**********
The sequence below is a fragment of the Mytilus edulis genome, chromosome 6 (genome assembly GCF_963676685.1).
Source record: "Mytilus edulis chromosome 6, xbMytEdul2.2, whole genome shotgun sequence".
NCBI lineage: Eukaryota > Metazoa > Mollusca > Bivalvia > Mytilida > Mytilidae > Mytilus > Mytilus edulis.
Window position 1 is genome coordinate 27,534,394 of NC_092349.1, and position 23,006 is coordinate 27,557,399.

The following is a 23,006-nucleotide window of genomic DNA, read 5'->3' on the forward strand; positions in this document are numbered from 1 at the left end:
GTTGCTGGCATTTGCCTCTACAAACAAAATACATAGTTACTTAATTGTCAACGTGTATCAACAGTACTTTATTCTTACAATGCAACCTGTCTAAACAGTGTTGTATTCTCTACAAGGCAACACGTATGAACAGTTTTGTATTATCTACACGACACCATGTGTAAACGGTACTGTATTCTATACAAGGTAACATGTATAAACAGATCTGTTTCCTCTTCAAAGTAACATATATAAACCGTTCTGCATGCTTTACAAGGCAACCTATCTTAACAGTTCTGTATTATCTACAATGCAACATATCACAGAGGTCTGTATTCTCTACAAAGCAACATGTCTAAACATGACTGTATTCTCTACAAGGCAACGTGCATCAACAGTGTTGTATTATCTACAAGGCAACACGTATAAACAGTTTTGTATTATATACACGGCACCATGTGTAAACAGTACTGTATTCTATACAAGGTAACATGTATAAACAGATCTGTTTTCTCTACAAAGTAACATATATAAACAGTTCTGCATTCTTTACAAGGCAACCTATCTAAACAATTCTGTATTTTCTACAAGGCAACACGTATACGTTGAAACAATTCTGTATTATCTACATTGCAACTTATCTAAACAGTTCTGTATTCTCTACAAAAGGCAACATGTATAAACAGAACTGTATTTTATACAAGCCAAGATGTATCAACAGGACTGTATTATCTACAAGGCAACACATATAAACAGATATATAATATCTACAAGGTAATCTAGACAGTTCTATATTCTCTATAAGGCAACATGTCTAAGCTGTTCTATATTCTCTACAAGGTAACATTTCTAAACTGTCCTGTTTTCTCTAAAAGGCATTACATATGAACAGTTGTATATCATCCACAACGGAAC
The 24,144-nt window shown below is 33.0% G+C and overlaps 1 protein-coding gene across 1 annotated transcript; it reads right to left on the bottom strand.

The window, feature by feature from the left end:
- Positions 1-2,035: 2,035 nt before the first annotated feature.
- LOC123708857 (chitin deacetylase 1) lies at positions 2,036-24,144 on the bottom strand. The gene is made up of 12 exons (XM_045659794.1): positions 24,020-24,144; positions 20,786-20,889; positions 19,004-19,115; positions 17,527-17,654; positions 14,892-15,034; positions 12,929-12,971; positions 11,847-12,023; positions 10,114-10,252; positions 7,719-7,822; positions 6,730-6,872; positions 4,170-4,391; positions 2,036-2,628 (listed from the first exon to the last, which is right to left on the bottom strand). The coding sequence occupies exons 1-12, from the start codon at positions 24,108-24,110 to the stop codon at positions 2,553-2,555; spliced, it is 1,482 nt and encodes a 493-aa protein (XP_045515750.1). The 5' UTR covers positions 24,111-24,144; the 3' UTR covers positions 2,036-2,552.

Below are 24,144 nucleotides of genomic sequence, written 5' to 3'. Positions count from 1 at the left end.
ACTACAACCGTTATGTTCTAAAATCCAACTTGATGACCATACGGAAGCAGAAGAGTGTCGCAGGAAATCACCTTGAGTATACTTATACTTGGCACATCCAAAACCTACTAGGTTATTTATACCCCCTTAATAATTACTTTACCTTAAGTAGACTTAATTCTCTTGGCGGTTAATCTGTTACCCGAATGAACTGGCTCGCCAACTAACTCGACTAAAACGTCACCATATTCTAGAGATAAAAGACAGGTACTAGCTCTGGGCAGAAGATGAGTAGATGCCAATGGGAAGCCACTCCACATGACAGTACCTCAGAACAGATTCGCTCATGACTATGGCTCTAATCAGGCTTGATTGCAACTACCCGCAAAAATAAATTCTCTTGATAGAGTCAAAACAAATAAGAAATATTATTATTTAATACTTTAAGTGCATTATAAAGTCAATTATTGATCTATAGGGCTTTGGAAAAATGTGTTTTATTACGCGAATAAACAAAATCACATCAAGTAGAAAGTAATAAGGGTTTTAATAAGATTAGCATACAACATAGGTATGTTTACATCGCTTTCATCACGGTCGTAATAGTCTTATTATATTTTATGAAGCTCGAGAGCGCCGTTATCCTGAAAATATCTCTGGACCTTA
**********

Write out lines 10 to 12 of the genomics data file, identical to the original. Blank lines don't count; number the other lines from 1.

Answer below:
- LOC123708857 (chitin deacetylase 1) lies at positions 2,036-24,144 on the bottom strand. The gene is made up of 12 exons (XM_045659794.1): positions 24,020-24,144; positions 20,786-20,889; positions 19,004-19,115; positions 17,527-17,654; positions 14,892-15,034; positions 12,929-12,971; positions 11,847-12,023; positions 10,114-10,252; positions 7,719-7,822; positions 6,730-6,872; positions 4,170-4,391; positions 2,036-2,628 (listed from the first exon to the last, which is right to left on the bottom strand). The coding sequence occupies exons 1-12, from the start codon at positions 24,108-24,110 to the stop codon at positions 2,553-2,555; spliced, it is 1,482 nt and encodes a 493-aa protein (XP_045515750.1). The 5' UTR covers positions 24,111-24,144; the 3' UTR covers positions 2,036-2,552.

Below are 24,144 nucleotides of genomic sequence, written 5' to 3'. Positions count from 1 at the left end.
ACTACAACCGTTATGTTCTAAAATCCAACTTGATGACCATACGGAAGCAGAAGAGTGTCGCAGGAAATCACCTTGAGTATACTTATACTTGGCACATCCAAAACCTACTAGGTTATTTATACCCCCTTAATAATTACTTTACCTTAAGTAGACTTAATTCTCTTGGCGGTTAATCTGTTACCCGAATGAACTGGCTCGCCAACTAACTCGACTAAAACGTCACCATATTCTAGAGATAAAAGACAGGTACTAGCTCTGGGCAGAAGATGAGTAGATGCCAATGGGAAGCCACTCCACATGACAGTACCTCAGAACAGATTCGCTCATGACTATGGCTCTAATCAGGCTTGATTGCAACTACCCGCAAAAATAAATTCTCTTGATAGAGTCAAAACAAATAAGAAATATTATTATTTAATACTTTAAGTGCATTATAAAGTCAATTATTGATCTATAGGGCTTTGGAAAAATGTGTTTTATTACGCGAATAAACAAAATCACATCAAGTAGAAAGTAATAAGGGTTTTAATAAGATTAGCATACAACATAGGTATGTTTACATCGCTTTCATCACGGTCGTAATAGTCTTATTATATTTTATGAAGCTCGAGAGCGCCGTTATCCTGAAAATATCTCTGGACCTTA